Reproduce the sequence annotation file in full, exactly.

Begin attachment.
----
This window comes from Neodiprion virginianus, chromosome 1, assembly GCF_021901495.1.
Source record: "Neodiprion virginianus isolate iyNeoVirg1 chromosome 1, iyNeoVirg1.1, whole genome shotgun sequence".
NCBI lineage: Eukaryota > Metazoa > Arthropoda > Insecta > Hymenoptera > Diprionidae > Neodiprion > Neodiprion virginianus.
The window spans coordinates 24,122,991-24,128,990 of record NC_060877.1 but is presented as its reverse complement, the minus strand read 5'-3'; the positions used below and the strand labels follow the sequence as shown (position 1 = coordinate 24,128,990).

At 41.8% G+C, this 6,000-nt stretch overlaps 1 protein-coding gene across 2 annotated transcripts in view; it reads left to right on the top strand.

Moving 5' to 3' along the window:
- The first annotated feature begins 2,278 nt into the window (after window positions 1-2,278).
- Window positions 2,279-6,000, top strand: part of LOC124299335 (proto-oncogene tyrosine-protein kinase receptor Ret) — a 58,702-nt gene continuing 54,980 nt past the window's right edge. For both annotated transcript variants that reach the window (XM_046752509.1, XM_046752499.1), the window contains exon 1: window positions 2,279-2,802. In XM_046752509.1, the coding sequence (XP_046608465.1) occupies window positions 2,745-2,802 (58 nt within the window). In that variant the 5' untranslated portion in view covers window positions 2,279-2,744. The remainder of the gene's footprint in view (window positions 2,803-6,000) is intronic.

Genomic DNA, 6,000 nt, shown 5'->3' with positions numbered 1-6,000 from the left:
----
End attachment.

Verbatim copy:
This window comes from Neodiprion virginianus, chromosome 1, assembly GCF_021901495.1.
Source record: "Neodiprion virginianus isolate iyNeoVirg1 chromosome 1, iyNeoVirg1.1, whole genome shotgun sequence".
NCBI lineage: Eukaryota > Metazoa > Arthropoda > Insecta > Hymenoptera > Diprionidae > Neodiprion > Neodiprion virginianus.
The window spans coordinates 24,122,991-24,128,990 of record NC_060877.1 but is presented as its reverse complement, the minus strand read 5'-3'; the positions used below and the strand labels follow the sequence as shown (position 1 = coordinate 24,128,990).

At 41.8% G+C, this 6,000-nt stretch overlaps 1 protein-coding gene across 2 annotated transcripts in view; it reads left to right on the top strand.

Moving 5' to 3' along the window:
- The first annotated feature begins 2,278 nt into the window (after window positions 1-2,278).
- Window positions 2,279-6,000, top strand: part of LOC124299335 (proto-oncogene tyrosine-protein kinase receptor Ret) — a 58,702-nt gene continuing 54,980 nt past the window's right edge. For both annotated transcript variants that reach the window (XM_046752509.1, XM_046752499.1), the window contains exon 1: window positions 2,279-2,802. In XM_046752509.1, the coding sequence (XP_046608465.1) occupies window positions 2,745-2,802 (58 nt within the window). In that variant the 5' untranslated portion in view covers window positions 2,279-2,744. The remainder of the gene's footprint in view (window positions 2,803-6,000) is intronic.

Genomic DNA, 6,000 nt, shown 5'->3' with positions numbered 1-6,000 from the left: